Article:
Health Problems Linked To Poor Oral Hygiene

Posted on: March 2, 2018

Poor oral hygiene is linked to countless problems throughout the entire body.  The failure to properly floss and brush your teeth really can lead to heart issues, dementia, blood clots, bone loss and beyond.  So do not assume a half-hearted attempt to clean the teeth will suffice. Even worse is a complete avoidance of flossing, brushing, rinsing with mouthwash etc.  It is time to start thinking of oral hygiene as being just as important as other components of a healthy lifestyle. The health problems linked to poor oral hygiene really are direct threats to your well-being.  

The Danger of Bacteria

The mouth is one of the dirtier parts of the human body for good reason.  This space is dark, wet and loaded up with food every five hours or so. Some of those who work in the dental industry like to say the average mouth has more bacteria than human beings currently alive.  Some of this bacteria is good and some of it is bad. Bacteria is necessary to maintain the body's balance, known as homeostasis. However, when excess bacteria cultivates within the mouth, it can lead to significant issues such as serious gum disease or periodontitis.  Furthermore, the failure to properly clean the mouth will allow for plaque to accumulate to the point that the gums become inflamed and subsequently infected.

A Look at What Happens When Bacteria Moves Into the Bloodstream

The bacteria linked to periodontitis has the potential to move into the bloodstream through bleeding gums.  Once bacteria enter the body's bloodstream, it can move to the heart and spur a heart attack. If bacteria move into the inner linings of the heart and valves, pockets of bacteria will grow.  Such pockets spur inflammation and infection of the heart's inner linings.

Poor Oral Hygiene Can Lead to Stroke

Strokes can occur for several reasons, one of which is blood clots.  Strokes can also result from a narrowing of the artery walls. The medical community is fairly confident bacteria from the mouth is a contributing factor to the narrowing of the arteries as well as blood clot formation.  This is the body's natural result to the presence of bacteria in the bloodstream.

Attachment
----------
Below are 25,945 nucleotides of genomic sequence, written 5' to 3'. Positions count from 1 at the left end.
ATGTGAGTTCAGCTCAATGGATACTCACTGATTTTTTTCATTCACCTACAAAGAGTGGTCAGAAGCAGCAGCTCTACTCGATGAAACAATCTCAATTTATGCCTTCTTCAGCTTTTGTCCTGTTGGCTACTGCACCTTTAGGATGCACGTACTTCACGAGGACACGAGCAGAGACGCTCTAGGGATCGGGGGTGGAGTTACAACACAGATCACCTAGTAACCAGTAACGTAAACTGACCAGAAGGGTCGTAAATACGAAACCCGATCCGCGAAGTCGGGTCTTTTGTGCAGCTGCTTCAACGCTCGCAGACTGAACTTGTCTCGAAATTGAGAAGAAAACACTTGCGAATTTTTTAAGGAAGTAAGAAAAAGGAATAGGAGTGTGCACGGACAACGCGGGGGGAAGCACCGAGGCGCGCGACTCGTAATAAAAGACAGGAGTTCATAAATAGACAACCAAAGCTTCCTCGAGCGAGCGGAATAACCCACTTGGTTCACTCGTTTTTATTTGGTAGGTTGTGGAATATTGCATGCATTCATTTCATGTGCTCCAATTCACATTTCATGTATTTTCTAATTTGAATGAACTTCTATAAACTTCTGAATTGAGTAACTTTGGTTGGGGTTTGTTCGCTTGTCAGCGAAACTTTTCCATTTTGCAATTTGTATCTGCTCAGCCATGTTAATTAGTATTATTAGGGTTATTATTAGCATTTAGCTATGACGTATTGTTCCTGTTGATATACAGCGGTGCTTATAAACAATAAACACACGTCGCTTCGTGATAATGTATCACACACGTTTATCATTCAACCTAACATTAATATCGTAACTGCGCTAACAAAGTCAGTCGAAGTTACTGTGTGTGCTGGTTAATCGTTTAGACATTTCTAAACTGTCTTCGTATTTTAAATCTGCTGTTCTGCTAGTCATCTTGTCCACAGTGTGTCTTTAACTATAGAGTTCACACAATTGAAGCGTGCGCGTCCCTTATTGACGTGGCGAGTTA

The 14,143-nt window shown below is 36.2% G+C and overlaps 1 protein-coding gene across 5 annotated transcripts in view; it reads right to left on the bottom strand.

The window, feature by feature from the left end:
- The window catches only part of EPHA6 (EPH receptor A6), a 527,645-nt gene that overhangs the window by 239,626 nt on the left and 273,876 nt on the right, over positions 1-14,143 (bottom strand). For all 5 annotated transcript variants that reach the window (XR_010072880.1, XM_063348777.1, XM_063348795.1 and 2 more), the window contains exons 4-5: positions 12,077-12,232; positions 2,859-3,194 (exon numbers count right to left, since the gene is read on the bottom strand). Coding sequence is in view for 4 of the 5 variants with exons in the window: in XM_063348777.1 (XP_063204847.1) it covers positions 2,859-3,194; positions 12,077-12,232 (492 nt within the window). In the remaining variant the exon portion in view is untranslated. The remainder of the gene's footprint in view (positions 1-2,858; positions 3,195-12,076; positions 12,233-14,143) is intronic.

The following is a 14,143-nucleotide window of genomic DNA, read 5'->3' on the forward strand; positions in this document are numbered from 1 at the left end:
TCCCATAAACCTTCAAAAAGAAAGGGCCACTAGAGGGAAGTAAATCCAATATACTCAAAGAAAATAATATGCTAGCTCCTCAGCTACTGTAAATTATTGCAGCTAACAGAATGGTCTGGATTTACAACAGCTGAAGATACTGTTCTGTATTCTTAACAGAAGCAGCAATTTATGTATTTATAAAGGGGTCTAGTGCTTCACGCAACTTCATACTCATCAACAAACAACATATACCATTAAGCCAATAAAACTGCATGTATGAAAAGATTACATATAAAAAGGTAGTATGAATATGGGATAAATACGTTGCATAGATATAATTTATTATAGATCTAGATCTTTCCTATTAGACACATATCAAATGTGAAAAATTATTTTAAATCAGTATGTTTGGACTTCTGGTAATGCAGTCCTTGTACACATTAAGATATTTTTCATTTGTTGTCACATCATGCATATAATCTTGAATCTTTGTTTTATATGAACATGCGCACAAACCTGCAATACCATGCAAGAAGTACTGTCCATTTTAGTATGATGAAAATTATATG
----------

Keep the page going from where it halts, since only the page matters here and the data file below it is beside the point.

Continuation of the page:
Older patients who have poor oral health habits are likely to suffer from gingivitis.  If gingivitis is not treated promptly, bacteria will move into the brain by way of the bloodstream or even the nerve channels and trigger dementia.  The movement of bacteria to the brain also increases the risk of Alzheimer’s disease.

Insufficient Oral Hygiene Can Even Lead to Rheumatoid Arthritis

Improper oral health that leads to periodontal disease will make the pain of rheumatoid arthritis that much worse.  If you are arthritic, it is imperative you do your best to thoroughly clean your teeth each morning and evening. Even those who are not arthritic have the potential to become arthritic in the future so it is best to get into the habit of cleaning teeth in their entirety rather than waiting until you are arthritic.


Related Posts

January 2, 2019

Fluoride FAQs

There are a lot of half-truths and whole lies told about fluoride, here are some answers to some of the basic questions that you may have about fluoride.What is it?Flouride is a naturally occurring substance …

October 22, 2018

The Five Kinds of Tooth Surfaces and How to Clean Each One

Dental hygiene is all about protecting the gums and the tooth surface. We have different types of teeth in our mouths, and each has five different surfaces, with different kinds of attention needs. Some are …

September 28, 2018

What Causes Canker Sores?

What are canker sores?Life has its little irritations and canker sores are one of them. Canker sores are small, shallow lesions that form in the mouth. They are pale (either grey or white) and surrounded …

September 16, 2018

What Causes Morning Breath?

Is morning breath inevitable?How awesome would it be if our breath was as fresh as the rest of our bodies after a good night's sleep? It is actually possible. By knowing what causes morning breath, …